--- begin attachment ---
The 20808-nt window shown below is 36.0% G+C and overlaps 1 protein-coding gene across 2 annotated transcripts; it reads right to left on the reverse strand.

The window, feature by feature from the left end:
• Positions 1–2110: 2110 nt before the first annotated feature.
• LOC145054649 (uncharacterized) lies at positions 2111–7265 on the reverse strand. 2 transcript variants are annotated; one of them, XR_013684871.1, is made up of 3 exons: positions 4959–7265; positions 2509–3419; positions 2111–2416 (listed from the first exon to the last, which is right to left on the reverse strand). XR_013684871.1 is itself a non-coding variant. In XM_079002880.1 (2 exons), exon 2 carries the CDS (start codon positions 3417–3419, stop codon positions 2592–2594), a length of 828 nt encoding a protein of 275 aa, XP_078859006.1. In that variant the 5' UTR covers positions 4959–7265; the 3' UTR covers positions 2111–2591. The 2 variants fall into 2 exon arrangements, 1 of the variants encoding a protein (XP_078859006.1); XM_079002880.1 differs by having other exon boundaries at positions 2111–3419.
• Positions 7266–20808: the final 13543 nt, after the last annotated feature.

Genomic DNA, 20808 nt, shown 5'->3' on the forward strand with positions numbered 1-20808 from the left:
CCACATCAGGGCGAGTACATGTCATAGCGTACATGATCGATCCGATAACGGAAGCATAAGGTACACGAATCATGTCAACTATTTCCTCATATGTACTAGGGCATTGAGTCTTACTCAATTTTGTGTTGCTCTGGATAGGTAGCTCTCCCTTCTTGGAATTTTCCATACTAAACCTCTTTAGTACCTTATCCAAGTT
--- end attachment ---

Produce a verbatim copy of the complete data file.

The 20808-nt window shown below is 36.0% G+C and overlaps 1 protein-coding gene across 2 annotated transcripts; it reads right to left on the reverse strand.

The window, feature by feature from the left end:
• Positions 1–2110: 2110 nt before the first annotated feature.
• LOC145054649 (uncharacterized) lies at positions 2111–7265 on the reverse strand. 2 transcript variants are annotated; one of them, XR_013684871.1, is made up of 3 exons: positions 4959–7265; positions 2509–3419; positions 2111–2416 (listed from the first exon to the last, which is right to left on the reverse strand). XR_013684871.1 is itself a non-coding variant. In XM_079002880.1 (2 exons), exon 2 carries the CDS (start codon positions 3417–3419, stop codon positions 2592–2594), a length of 828 nt encoding a protein of 275 aa, XP_078859006.1. In that variant the 5' UTR covers positions 4959–7265; the 3' UTR covers positions 2111–2591. The 2 variants fall into 2 exon arrangements, 1 of the variants encoding a protein (XP_078859006.1); XM_079002880.1 differs by having other exon boundaries at positions 2111–3419.
• Positions 7266–20808: the final 13543 nt, after the last annotated feature.

Genomic DNA, 20808 nt, shown 5'->3' on the forward strand with positions numbered 1-20808 from the left:
CCACATCAGGGCGAGTACATGTCATAGCGTACATGATCGATCCGATAACGGAAGCATAAGGTACACGAATCATGTCAACTATTTCCTCATATGTACTAGGGCATTGAGTCTTACTCAATTTTGTGTTGCTCTGGATAGGTAGCTCTCCCTTCTTGGAATTTTCCATACTAAACCTCTTTAGTACCTTATCCAAGTT